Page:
Dr. Arlette Zinck delivers Campion College’s annual Nash Memorial Lecture at the University of Regina March 21. Photo by Mickey Conlon

Omar Khadr's case a valuable education for Edmonton's King's University

By  Mickey Conlon, Catholic Register Special
  • March 29, 2017

REGINA – Few people are as polarizing in Canadian society today as is Omar Khadr, the Canadian child soldier who spent most of his teen years and early 20s imprisoned in the notorious Guantanamo Bay prison reserved for the Islamic terrorists the United States deems the greatest threat to the nation.

The story of his 13-year journey to freedom has been filled with twists and turns, but a Christian college in Edmonton has become one of the more intriguing players in a plot that continues to evolve.

The young Khadr was jailed for his role in the death of an American soldier during a 2002 firefight in Afghanistan that also left him severely wounded and blinded in one eye. He recently underwent extensive surgery to repair a shoulder injured that day.

The now 30-year-old Khadr and his al-Quaeda-sympathizing family from Toronto have been on the radar for much of the past two decades, a symptom of the 9/11 attacks on the United States and the resulting war on terror.

A core group of about 40 students from The King’s University in Edmonton flew beneath the radar to dig into the Khadr story to find what seemed buried beneath the headlines. It’s through this exploration that Khadr developed a long-lasting relationship with the Edmonton Christian liberal arts university that remains to this day. For King’s, it has also meant creating a lasting liberal arts education project for prisoners that has gone well beyond its Khadr connection.

Dr. Arlette Zinck shared the King’s-Khadr story March 21 in Regina. The associate professor of English and dean of the Faculty of Arts at King’s delivered Campion College’s annual Nash Memorial Lecture. Campion is the Jesuit undergraduate college federated with the University of Regina.

The relationship between King’s and Khadr began in 2008 as King’s was hosting its annual interdisciplinary conference and one of its guests was Dennis Edney, the Edmonton criminal defence lawyer who represented Khadr in his legal battles before Canadian and American courts and military tribunals. The students “were riveted but they were also distressed” by the hopelessness of the situation Edney described to them, said Zinck. Here was a young man, similar in age to them, a Canadian like them, severely broken down by injuries sustained in the firefight and jailed in the most notorious prison on the planet, unfairly it seemed, at least according to his advocate Edney.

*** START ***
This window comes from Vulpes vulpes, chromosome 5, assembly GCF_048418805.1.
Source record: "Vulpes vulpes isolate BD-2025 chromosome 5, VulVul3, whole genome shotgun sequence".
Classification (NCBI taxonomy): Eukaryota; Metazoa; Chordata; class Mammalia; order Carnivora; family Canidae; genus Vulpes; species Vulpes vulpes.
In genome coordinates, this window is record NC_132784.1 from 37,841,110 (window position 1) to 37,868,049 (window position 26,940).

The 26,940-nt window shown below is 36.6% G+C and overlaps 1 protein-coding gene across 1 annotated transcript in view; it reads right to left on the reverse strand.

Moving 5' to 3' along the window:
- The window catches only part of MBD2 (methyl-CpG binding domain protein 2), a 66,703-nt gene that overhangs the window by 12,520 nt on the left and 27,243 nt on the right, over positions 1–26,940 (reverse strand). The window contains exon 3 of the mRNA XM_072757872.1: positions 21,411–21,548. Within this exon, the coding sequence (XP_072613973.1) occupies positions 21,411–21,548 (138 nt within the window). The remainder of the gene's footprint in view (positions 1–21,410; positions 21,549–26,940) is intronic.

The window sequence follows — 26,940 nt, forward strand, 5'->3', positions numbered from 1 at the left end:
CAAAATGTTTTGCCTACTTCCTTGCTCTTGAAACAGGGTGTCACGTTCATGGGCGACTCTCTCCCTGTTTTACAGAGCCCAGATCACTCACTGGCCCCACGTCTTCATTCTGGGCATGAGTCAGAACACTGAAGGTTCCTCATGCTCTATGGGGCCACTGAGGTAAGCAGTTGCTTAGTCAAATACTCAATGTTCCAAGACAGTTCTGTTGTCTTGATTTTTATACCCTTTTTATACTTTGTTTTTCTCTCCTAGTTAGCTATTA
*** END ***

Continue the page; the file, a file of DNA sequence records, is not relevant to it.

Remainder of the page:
From here the sensibilities of a liberal arts institute like King’s, with its “robust Christian ethical teaching,” kicked in, she said.

“In the wake of the 2008 conference, it was clear we had something to do,” said Zinck.

That something, she said, became an interfaith sharing opportunity to build common purpose with others.

A challenge was put to the students — you’ve heard from Khadr’s advocate, now it’s time to dig deeper and find out if there was another side to the story.

“So much of what we do (in a liberal arts university) is about getting facts,” she said.

Zinck thought it likely that was the end of it, “but I was amazed at what happened next.” The students had indeed dug into the story by speaking with MPs, NGOs and journalists. Their sleuthing led to a relationship with the imprisoned Khadr. Over the next two years, they corresponded with him and shared his story in the community. Zinck said it was a classic example of following in Christ’s footsteps: “I was in prison and you visited me” (Matthew 25:36).

Their story began “to generate positive energy” on campus, she said. The Education Project was soon developed to educate Khadr behind bars. His captors were onboard with the plan, even supervising his studies.

All this, Zinck and her students took on in addition to their own work and studies.

“Believe me, that was hard,” she said. “It was a miracle anything happened.”

In 2012 Khadr was returned to Canada and placed in the maximum security prison at Millhaven, Ont. A year later he was moved to a prison in Edmonton, where three days a week he was taught by King’s faculty.

After his release in May 2015, he continued his studies with King’s instructors and by December had become an official student at the school. Today, “the thoughtful young man” is an Edmonton resident enrolled at MacEwen University, said Zinck, though he continues his relationship with King’s through a night course. He hopes to study nursing.

King’s has continued to expand its presence in the correctional system with eight or nine prisoners getting a liberal arts education through the program, said Zinck.

The journey, said Zinck, “forestalled the hopelessness” of the situation Khadr was living. King’s students and faculty, through a “stubborn trust” that they could make a difference, had moved from hopelessness to hope, she said.

Still, there were challenging times at King’s, with a student body openly debating the Khadr case and whether the college was doing the right thing.

That’s the beauty of a liberal arts education, Zinck said.

“Knowledge of multiple stories worked against knee-jerk reactions,” she said.

(Conlon is a writer in Regina.)

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